Basic Needs – Aluminum Primary Degas Tank R&D

This Aluminum Primary Degas Tank for the 2011-2019 Ford 6.7L Powerstroke is Available Now! Click here to Check it Out!


Cooling is one of the basic needs of any engine, and for a workhorse like the 2011-2019 Ford 6.7L Powerstroke, any failure in the cooling system can be disastrous.

The 6.7L Powerstroke’s cooling system is divided into two parts. The primary cooling system cools the engine, engine oil, transmission, and EGR. It also supplies heat to the cabin via the heater core. The secondary cooling system focuses on performance, cooling the air-to-water intercooler and the fuel. Both systems have a common weak point, however: their respective degas tanks.

Like almost every manufacturer, Ford uses plastic for many of the under-hood components, including the two cooling systems degas tanks. While plastic is plenty strong from the factory, time and heat take their toll. After almost a decade of heat cycles, some of these plastic degas tanks are showing their age. Small cracks in the plastic can cause slow leaks that aren’t obvious until it’s too late. But even if your degas tank isn’t cracked, the plastic’s yellowing makes determining the coolant level difficult, and it makes your otherwise well-cared-for truck look old and dingy. We’ve developed aluminum degas tanks for the 2011-2019 Ford 6.7L Powerstroke to solve both of those issues. For this post, we’ll be focusing on the primary cooling system degas tank.

Like the 6.4L degas tank that we tackled almost two years ago, the stock 2011-2019 6.7L primary degas tank and battery tray are molded as one piece from the factory. To get a better view of the degas tank and start designing our replacement, we took the cutoff wheel to the stock degas tank, separating it from the battery tray.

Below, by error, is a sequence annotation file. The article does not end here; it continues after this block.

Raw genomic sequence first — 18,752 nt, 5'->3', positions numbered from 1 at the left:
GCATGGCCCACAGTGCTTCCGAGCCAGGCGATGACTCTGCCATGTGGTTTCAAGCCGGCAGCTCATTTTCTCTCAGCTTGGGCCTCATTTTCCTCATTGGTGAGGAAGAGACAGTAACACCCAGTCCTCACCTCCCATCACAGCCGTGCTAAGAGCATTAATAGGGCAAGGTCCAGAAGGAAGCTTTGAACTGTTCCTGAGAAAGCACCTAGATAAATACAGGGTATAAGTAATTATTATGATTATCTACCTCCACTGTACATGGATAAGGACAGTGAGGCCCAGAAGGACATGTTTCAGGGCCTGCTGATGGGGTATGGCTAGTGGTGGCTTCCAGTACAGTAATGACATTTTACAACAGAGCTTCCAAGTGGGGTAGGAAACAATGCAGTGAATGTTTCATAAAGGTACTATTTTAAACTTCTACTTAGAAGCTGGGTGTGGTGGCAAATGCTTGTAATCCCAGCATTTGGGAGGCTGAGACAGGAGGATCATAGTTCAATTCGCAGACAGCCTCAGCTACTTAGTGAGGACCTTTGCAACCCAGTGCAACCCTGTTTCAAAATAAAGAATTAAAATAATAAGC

With the degas tank and battery tray divided, our engineer, Dan, used the stock tank’s dimensions to create a 3D model of our aluminum replacement. That 3D model was then sent to our fabricator to build a prototype for test fitment.

With our prototype constructed from aluminum and 3D-printed parts, Dan dropped it into our 6.7L’s engine bay. While our fabricator was building the prototype tank, he also made a plate to cover the cut line and make our aluminum tank cohesive with the battery tray. A sight glass and cold fill line on the front of the degas tank makes checking the coolant level easy.

Dan’s design fit the 6.7L’s engine bay perfectly, so it was time to move on to sampling. In this phase, we build a few degas tanks just as they would come off the production line. This process makes sure nothing is lost in translation between prototype and production and that the final product meets our exacting standards. In the case of the 6.7L primary degas tank, it also gave us a chance to show off one of the tank’s more technical features.

The stock 6.7L primary degas tank contains several plates that separate it into multiple chambers. Those chambers help prevent coolant from sloshing away from the ports over rough roads or steep pitches, allowing air to enter the cooling system. Our design also incorporates baffles to keep your coolant where it belongs.

Our production sample passed a visual inspection (inside and out), but there was one last step to check off before we could certify this aluminum primary degas tank for sale. Dan once again removed the yellowed stock degas tank and dropped in our tank, complete with cover plate and brackets.

The degas tank fit without a hitch, which meant it was time to release our 2011-2019 Ford 6.7L Aluminum Primary Degas Tank. Head over to our website for more details and to protect the basic needs of your 6.7L Powerstroke.

Thanks for reading,
-Steve

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